At the moment, I don't download music (I just don't care enough), but if something like this were to go into effect here, I think I would probably start downloading music, just to make up for the cost.
      Got to hand it to the people that thought this one up, they may have created a self fullfilling prophesy. Assume everyone pirates music, so charge a tax for it. People either think that its now OK, becuase they are paying for it, or people get pissed about it and start pirating music, just to get their money's worth. Suddenly, everyone is pirating music, and the initial assumption becomes correct.

      • by swb (14022) on Thursday December 11, 2003 @09:34PM (#7697078)
        Rather than saying pirating must be allowed, I think it should say the reverse -- copying MUST be allowed, and copyrighted content and playback systems must be set up in a way that the content can be copied for personal use in a manner which retains the full value of the content -- ie, not just BS analog copies on yesterday's mediums, but full-value copies which retain all the advantages of the original material. The only mitigating factor allowed would be the lack of availability of consumer copying equipment (eg, DVDs prior to the availability of DVD recoders).

        In other words, copyright holders are forbidden from encumbering their material for sale with copyright protection technology which would otherwise hinder consumers from making their personal use copies.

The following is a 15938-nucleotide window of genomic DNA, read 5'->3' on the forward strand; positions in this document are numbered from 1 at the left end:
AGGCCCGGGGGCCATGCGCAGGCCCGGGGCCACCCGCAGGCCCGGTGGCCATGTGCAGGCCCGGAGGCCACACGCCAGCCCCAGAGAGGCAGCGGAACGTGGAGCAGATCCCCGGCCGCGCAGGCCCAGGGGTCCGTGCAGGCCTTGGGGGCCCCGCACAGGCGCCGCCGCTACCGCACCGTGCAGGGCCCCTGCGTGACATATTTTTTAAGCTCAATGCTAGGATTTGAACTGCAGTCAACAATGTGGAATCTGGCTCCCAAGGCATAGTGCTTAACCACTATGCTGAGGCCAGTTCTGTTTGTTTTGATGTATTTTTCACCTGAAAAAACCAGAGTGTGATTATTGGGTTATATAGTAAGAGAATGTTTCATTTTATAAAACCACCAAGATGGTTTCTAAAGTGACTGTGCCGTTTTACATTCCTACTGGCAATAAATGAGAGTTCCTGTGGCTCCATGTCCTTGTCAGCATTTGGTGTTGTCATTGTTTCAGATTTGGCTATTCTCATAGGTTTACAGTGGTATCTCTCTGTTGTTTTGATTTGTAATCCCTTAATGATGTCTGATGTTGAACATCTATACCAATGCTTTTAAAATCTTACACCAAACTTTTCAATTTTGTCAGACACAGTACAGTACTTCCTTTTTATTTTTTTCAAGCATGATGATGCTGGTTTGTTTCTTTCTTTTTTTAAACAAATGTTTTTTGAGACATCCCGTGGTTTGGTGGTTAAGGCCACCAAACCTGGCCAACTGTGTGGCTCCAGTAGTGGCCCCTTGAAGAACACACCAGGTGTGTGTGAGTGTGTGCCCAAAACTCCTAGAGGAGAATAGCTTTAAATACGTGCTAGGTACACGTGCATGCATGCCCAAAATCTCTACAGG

It's not enough to just say "OK, you can make personal copies" -- the industry will just push DRM and other onerous systems which prevent you from making copies. At this point, they are violating the spirit of a law which grants them royalties without having to prove a loss.

        BTW, thanks to the guy in NYC on park ave & 37th with an open access point. My gay room in the Sheraton doesn't have hi speed access.
  • by bmorris (562872) on Thursday December 11, 2003 @08:02PM (#7696297)
    You're already "paying" for the media... Maybe the government should just track what files are being downloaded, and distribute the "media tax" proportionately.
    • Not as far as I understand. Downloading is legal but sharing is still an IP violation, which shows just how insane this legislation is. The sooner the next federal election kicks Sheila Copps' fat ass out our government the sooner we return to some semblance of normalcy.
  • by falxx (456915)
    This is the kind of thing that makes me mad. What does it really solve to do this? The copyright holders will still crave for more money, and they will continue until there's no more money left! And we, the consumers, will never have any profit of such a levy, it won't keep us from getting sued if the copyright holders wants more money, it wont make it easier for us to chose our own device of playing the more and more customized copyprotection...

    So I say: Come up with something better, will ya?
  • Improvement (Score:5, Insightful)

    by Detritus (11846) on Thursday December 11, 2003 @08:03PM (#7696308) Homepage
    It looks better than the previous scheme, which charged a fixed amount per megabyte of storage.
  • by Sebby (238625) on Thursday December 11, 2003 @08:06PM (#7696345)
    If they're going to treat me as a criminal regardless of what I actually do, then I might as well play into that role.

  • too powerful (Score:3, Interesting)

    by larry bagina (561269) on Thursday December 11, 2003 @08:07PM (#7696348) Journal